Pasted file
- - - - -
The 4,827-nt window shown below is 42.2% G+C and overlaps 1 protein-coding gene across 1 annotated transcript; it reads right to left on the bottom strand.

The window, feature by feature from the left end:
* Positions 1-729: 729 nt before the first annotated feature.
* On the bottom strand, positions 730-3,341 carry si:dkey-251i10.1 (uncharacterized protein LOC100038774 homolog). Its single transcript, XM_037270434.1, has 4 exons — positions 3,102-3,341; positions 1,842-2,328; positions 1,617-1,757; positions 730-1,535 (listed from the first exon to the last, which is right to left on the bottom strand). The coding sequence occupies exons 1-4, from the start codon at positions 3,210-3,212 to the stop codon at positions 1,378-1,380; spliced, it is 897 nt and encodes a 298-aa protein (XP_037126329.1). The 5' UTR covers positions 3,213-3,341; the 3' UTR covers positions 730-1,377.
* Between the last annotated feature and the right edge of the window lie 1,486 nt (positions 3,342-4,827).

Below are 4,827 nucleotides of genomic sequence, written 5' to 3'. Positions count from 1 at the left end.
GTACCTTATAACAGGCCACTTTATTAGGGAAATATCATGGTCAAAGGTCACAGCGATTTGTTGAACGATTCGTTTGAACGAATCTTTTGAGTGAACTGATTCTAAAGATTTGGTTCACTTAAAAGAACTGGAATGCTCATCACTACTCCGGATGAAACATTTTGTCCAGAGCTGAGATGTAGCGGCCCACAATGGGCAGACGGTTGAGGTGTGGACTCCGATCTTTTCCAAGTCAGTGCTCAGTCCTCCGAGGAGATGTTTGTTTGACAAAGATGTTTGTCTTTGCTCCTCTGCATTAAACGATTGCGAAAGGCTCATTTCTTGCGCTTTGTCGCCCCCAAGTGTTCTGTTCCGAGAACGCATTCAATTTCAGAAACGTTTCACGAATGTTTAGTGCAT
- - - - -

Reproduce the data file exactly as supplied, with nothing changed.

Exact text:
The 4,827-nt window shown below is 42.2% G+C and overlaps 1 protein-coding gene across 1 annotated transcript; it reads right to left on the bottom strand.

The window, feature by feature from the left end:
* Positions 1-729: 729 nt before the first annotated feature.
* On the bottom strand, positions 730-3,341 carry si:dkey-251i10.1 (uncharacterized protein LOC100038774 homolog). Its single transcript, XM_037270434.1, has 4 exons — positions 3,102-3,341; positions 1,842-2,328; positions 1,617-1,757; positions 730-1,535 (listed from the first exon to the last, which is right to left on the bottom strand). The coding sequence occupies exons 1-4, from the start codon at positions 3,210-3,212 to the stop codon at positions 1,378-1,380; spliced, it is 897 nt and encodes a 298-aa protein (XP_037126329.1). The 5' UTR covers positions 3,213-3,341; the 3' UTR covers positions 730-1,377.
* Between the last annotated feature and the right edge of the window lie 1,486 nt (positions 3,342-4,827).

Below are 4,827 nucleotides of genomic sequence, written 5' to 3'. Positions count from 1 at the left end.
GTACCTTATAACAGGCCACTTTATTAGGGAAATATCATGGTCAAAGGTCACAGCGATTTGTTGAACGATTCGTTTGAACGAATCTTTTGAGTGAACTGATTCTAAAGATTTGGTTCACTTAAAAGAACTGGAATGCTCATCACTACTCCGGATGAAACATTTTGTCCAGAGCTGAGATGTAGCGGCCCACAATGGGCAGACGGTTGAGGTGTGGACTCCGATCTTTTCCAAGTCAGTGCTCAGTCCTCCGAGGAGATGTTTGTTTGACAAAGATGTTTGTCTTTGCTCCTCTGCATTAAACGATTGCGAAAGGCTCATTTCTTGCGCTTTGTCGCCCCCAAGTGTTCTGTTCCGAGAACGCATTCAATTTCAGAAACGTTTCACGAATGTTTAGTGCAT